Antarctica at risk: ice sheets vulnerable to pulses of rapid retreat

Eurasian Ice Sheet retreated rapidly during the last deglaciation, highlighting the vulnerability of flat-bedded ice sheets and a potential for rapid retreat due to climate change.
Kavita Verma
Thwaites Glacier pillars
Thwaites Glacier pillars


A warning from the past about ice sheet retreat

According to a recent study, ice sheets can recede up to 600 meters a day during times of climate warming. This rate is 20 times faster than the previous highest recorded retreat. An international team of researchers, led by Dr. Christine Batchelor of Newcastle University, used high-resolution seafloor images to examine the retreat of an ice sheet that extended from Norway about 20,000 years ago. Their findings highlight the rapid and potentially catastrophic effects of climate warming on ice sheets.

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    Corrugation ridges on the seafloor of mid-Norway

    The research team, which included scientists from the Geological Survey of Norway and from universities such as Cambridge and Loughborough in the UK, utilized seafloor mapping techniques to identify more than 7,600 small-scale features called 'corrugation ridges.' These ridges, which are spaced between 25 and 300 meters apart and stand at less than 2.5 meters high, were extensively studied as part of the research effort. 

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    Highly dynamic SCAR Inlet Ice Shelf, Antarctic Peninsula

    As per the research findings, these small-scale landforms called 'corrugation ridges' were likely formed due to the movement of the retreating margin of the ice sheet. As the ice sheet’s retreating edge moved up and down with the tides, the seafloor sediments were pushed into a ridge. Since two tidal cycles occur every day, two ridges were produced daily, allowing the researchers to calculate the speed at which the ice sheet receded. 

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    Understanding climate change and its effects on ice sheets

    The team's findings, reported in the journal Nature, indicate that the ice sheet underwent periodic rapid retreat, at speeds ranging from 50 to 600 meters per day. This retreat rate is considerably faster than any recorded satellite observations or similar landforms in Antarctic ice sheets. Understanding how ice sheets reacted during past periods of climate change or warming is crucial for developing accurate computer models that can predict future ice sheets and sea-level changes.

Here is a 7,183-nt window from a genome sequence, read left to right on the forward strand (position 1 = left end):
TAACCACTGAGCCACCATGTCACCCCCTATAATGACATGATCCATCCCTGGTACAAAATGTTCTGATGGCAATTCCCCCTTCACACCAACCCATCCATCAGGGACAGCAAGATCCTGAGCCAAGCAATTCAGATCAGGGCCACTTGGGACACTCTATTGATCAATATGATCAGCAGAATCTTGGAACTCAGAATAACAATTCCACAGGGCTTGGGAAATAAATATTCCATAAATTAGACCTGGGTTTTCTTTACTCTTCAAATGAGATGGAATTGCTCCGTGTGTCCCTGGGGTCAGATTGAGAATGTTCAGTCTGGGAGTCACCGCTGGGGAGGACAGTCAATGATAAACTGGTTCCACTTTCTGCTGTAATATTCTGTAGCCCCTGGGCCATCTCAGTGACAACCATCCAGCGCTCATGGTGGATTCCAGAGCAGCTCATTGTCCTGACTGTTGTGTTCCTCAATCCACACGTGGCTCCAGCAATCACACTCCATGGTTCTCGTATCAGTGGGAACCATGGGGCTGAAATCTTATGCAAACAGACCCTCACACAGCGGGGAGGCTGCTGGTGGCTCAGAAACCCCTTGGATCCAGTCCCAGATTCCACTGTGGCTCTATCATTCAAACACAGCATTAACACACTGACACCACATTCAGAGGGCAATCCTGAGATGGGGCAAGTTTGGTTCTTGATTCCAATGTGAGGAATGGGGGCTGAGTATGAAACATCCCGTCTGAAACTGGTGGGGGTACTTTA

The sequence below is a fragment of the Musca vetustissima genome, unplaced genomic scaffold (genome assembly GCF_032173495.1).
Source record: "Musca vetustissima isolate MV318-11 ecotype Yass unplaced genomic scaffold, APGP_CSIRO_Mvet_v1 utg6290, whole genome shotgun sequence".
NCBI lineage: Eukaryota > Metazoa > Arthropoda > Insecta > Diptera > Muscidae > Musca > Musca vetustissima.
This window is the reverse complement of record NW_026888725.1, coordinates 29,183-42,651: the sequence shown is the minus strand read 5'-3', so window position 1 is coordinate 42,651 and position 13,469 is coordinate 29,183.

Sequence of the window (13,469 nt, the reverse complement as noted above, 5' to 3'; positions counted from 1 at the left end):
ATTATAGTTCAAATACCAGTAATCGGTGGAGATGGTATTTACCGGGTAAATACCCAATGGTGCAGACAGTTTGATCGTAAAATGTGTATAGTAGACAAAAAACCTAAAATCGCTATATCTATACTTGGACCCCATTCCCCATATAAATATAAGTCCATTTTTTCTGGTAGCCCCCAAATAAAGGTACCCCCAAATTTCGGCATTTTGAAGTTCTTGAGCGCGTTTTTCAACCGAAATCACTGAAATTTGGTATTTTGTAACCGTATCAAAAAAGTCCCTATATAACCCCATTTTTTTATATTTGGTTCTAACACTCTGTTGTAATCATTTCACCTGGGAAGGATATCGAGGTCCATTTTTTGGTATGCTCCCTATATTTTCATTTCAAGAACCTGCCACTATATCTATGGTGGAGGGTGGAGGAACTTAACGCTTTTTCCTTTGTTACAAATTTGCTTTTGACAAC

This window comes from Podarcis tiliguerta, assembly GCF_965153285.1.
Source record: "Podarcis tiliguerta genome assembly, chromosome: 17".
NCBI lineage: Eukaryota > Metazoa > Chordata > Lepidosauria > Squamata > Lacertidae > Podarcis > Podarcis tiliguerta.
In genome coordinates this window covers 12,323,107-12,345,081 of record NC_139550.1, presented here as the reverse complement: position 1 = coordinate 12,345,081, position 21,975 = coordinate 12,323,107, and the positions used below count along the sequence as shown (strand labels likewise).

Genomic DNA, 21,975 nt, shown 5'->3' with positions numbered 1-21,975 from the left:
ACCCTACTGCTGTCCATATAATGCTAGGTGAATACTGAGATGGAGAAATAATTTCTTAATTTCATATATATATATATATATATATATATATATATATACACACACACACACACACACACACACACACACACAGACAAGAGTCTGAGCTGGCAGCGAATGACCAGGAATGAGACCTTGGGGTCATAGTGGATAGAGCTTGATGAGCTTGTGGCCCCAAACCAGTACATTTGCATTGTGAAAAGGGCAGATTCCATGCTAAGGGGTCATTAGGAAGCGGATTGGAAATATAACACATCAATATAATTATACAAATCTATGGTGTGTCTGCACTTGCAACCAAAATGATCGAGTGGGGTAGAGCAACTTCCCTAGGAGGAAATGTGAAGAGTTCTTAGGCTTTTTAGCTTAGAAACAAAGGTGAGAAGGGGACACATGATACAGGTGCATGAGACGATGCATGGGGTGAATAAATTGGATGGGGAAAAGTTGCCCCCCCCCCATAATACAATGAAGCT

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    The mechanisms of ice sheet collapse

    According to the recent study, it appears that episodes of rapid ice-sheet retreat, which may last for only brief periods (ranging from days to months), can be triggered by specific mechanisms. The seafloor landforms identified in the research provide insight into how such rapid retreats occur. The team led by Dr. Batchelor observed that the ice sheet had retreated most quickly across the flat areas of its bed.

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    West Antarctica's Thwaites Glacier crevassing from flat areas of its bed

    One of the paper's co-authors, Dr. Frazer Christie of the Scott Polar Research Institute, explained that an ice margin can rapidly "unground" from the seafloor and retreat "near-instantly" when it becomes buoyant. This type of retreat occurs primarily on flat beds, requiring minimal melting to reduce the thickness of the ice to the point where it becomes buoyant. 

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    Fractured frontal margin of Thwaites and Crosson ice shelves

    The research team concluded that similar rapid retreats could occur soon in various Antarctic ice sheets, including the Thwaites Glacier, part of the West Antarctica ice sheet. The Thwaites Glacier has gained significant attention globally due to its potential for rapid and unstable retreat owing to climate change. The study's authors propose that the Thwaites Glacier may experience an episode of rapid retreat since it has recently receded near a flat portion of its bed.